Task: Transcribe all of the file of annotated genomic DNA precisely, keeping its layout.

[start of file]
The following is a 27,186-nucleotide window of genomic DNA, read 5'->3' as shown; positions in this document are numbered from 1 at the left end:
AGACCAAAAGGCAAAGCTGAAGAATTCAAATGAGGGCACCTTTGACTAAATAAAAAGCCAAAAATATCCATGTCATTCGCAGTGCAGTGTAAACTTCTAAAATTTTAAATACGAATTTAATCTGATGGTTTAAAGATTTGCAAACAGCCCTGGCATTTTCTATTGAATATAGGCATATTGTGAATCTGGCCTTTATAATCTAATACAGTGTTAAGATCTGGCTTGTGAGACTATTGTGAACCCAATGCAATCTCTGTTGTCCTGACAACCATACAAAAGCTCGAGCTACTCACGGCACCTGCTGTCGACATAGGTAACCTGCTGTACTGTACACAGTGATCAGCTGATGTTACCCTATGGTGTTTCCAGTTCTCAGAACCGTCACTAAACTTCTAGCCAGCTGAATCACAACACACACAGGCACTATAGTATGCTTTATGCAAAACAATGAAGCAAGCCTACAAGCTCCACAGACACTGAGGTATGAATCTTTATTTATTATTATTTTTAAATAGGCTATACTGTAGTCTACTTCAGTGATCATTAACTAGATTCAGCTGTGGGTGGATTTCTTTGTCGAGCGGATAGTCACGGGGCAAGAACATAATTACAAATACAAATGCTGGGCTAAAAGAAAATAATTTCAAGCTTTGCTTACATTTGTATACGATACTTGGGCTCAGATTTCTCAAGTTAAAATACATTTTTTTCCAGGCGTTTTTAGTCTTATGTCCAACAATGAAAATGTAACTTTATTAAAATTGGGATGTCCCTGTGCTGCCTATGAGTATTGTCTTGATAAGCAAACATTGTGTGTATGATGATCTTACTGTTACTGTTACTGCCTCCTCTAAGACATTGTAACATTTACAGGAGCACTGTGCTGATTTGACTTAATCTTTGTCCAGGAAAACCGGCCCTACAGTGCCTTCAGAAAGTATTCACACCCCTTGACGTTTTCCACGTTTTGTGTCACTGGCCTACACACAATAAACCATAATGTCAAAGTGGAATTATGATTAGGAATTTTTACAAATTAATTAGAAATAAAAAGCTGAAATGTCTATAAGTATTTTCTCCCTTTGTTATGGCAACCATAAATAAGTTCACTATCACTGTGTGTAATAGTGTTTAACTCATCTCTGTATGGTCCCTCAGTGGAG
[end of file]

The following is a 27,186-nucleotide window of genomic DNA, read 5'->3' as shown; positions in this document are numbered from 1 at the left end:
AGACCAAAAGGCAAAGCTGAAGAATTCAAATGAGGGCACCTTTGACTAAATAAAAAGCCAAAAATATCCATGTCATTCGCAGTGCAGTGTAAACTTCTAAAATTTTAAATACGAATTTAATCTGATGGTTTAAAGATTTGCAAACAGCCCTGGCATTTTCTATTGAATATAGGCATATTGTGAATCTGGCCTTTATAATCTAATACAGTGTTAAGATCTGGCTTGTGAGACTATTGTGAACCCAATGCAATCTCTGTTGTCCTGACAACCATACAAAAGCTCGAGCTACTCACGGCACCTGCTGTCGACATAGGTAACCTGCTGTACTGTACACAGTGATCAGCTGATGTTACCCTATGGTGTTTCCAGTTCTCAGAACCGTCACTAAACTTCTAGCCAGCTGAATCACAACACACACAGGCACTATAGTATGCTTTATGCAAAACAATGAAGCAAGCCTACAAGCTCCACAGACACTGAGGTATGAATCTTTATTTATTATTATTTTTAAATAGGCTATACTGTAGTCTACTTCAGTGATCATTAACTAGATTCAGCTGTGGGTGGATTTCTTTGTCGAGCGGATAGTCACGGGGCAAGAACATAATTACAAATACAAATGCTGGGCTAAAAGAAAATAATTTCAAGCTTTGCTTACATTTGTATACGATACTTGGGCTCAGATTTCTCAAGTTAAAATACATTTTTTTCCAGGCGTTTTTAGTCTTATGTCCAACAATGAAAATGTAACTTTATTAAAATTGGGATGTCCCTGTGCTGCCTATGAGTATTGTCTTGATAAGCAAACATTGTGTGTATGATGATCTTACTGTTACTGTTACTGCCTCCTCTAAGACATTGTAACATTTACAGGAGCACTGTGCTGATTTGACTTAATCTTTGTCCAGGAAAACCGGCCCTACAGTGCCTTCAGAAAGTATTCACACCCCTTGACGTTTTCCACGTTTTGTGTCACTGGCCTACACACAATAAACCATAATGTCAAAGTGGAATTATGATTAGGAATTTTTACAAATTAATTAGAAATAAAAAGCTGAAATGTCTATAAGTATTTTCTCCCTTTGTTATGGCAACCATAAATAAGTTCACTATCACTGTGTGTAATAGTGTTTAACTCATCTCTGTATGGTCCCTCAGTGGAG